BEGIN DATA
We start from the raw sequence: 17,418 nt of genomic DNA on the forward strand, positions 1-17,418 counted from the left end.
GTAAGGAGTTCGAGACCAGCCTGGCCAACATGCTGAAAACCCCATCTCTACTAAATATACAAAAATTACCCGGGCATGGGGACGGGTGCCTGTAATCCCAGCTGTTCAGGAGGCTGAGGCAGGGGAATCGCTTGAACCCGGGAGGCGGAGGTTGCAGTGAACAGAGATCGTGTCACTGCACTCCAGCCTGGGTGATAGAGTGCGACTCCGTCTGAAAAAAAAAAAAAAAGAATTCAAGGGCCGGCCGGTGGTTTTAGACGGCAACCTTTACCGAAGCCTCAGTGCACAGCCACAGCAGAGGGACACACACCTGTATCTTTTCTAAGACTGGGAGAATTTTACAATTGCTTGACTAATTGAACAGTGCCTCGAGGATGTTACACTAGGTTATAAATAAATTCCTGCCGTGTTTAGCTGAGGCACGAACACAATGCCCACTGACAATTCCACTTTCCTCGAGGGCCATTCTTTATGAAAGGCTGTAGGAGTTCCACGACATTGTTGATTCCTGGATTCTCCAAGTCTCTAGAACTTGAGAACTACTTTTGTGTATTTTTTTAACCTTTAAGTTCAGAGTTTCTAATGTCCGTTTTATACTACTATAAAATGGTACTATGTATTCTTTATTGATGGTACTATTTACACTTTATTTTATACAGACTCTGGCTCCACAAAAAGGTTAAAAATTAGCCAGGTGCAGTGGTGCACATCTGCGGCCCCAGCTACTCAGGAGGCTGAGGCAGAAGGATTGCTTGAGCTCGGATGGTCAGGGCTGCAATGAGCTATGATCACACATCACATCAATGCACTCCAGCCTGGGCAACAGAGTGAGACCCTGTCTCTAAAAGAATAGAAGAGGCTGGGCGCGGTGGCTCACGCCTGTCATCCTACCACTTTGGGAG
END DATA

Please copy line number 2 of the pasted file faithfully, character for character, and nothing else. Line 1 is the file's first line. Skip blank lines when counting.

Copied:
GTAAGGAGTTCGAGACCAGCCTGGCCAACATGCTGAAAACCCCATCTCTACTAAATATACAAAAATTACCCGGGCATGGGGACGGGTGCCTGTAATCCCAGCTGTTCAGGAGGCTGAGGCAGGGGAATCGCTTGAACCCGGGAGGCGGAGGTTGCAGTGAACAGAGATCGTGTCACTGCACTCCAGCCTGGGTGATAGAGTGCGACTCCGTCTGAAAAAAAAAAAAAAAGAATTCAAGGGCCGGCCGGTGGTTTTAGACGGCAACCTTTACCGAAGCCTCAGTGCACAGCCACAGCAGAGGGACACACACCTGTATCTTTTCTAAGACTGGGAGAATTTTACAATTGCTTGACTAATTGAACAGTGCCTCGAGGATGTTACACTAGGTTATAAATAAATTCCTGCCGTGTTTAGCTGAGGCACGAACACAATGCCCACTGACAATTCCACTTTCCTCGAGGGCCATTCTTTATGAAAGGCTGTAGGAGTTCCACGACATTGTTGATTCCTGGATTCTCCAAGTCTCTAGAACTTGAGAACTACTTTTGTGTATTTTTTTAACCTTTAAGTTCAGAGTTTCTAATGTCCGTTTTATACTACTATAAAATGGTACTATGTATTCTTTATTGATGGTACTATTTACACTTTATTTTATACAGACTCTGGCTCCACAAAAAGGTTAAAAATTAGCCAGGTGCAGTGGTGCACATCTGCGGCCCCAGCTACTCAGGAGGCTGAGGCAGAAGGATTGCTTGAGCTCGGATGGTCAGGGCTGCAATGAGCTATGATCACACATCACATCAATGCACTCCAGCCTGGGCAACAGAGTGAGACCCTGTCTCTAAAAGAATAGAAGAGGCTGGGCGCGGTGGCTCACGCCTGTCATCCTACCACTTTGGGAG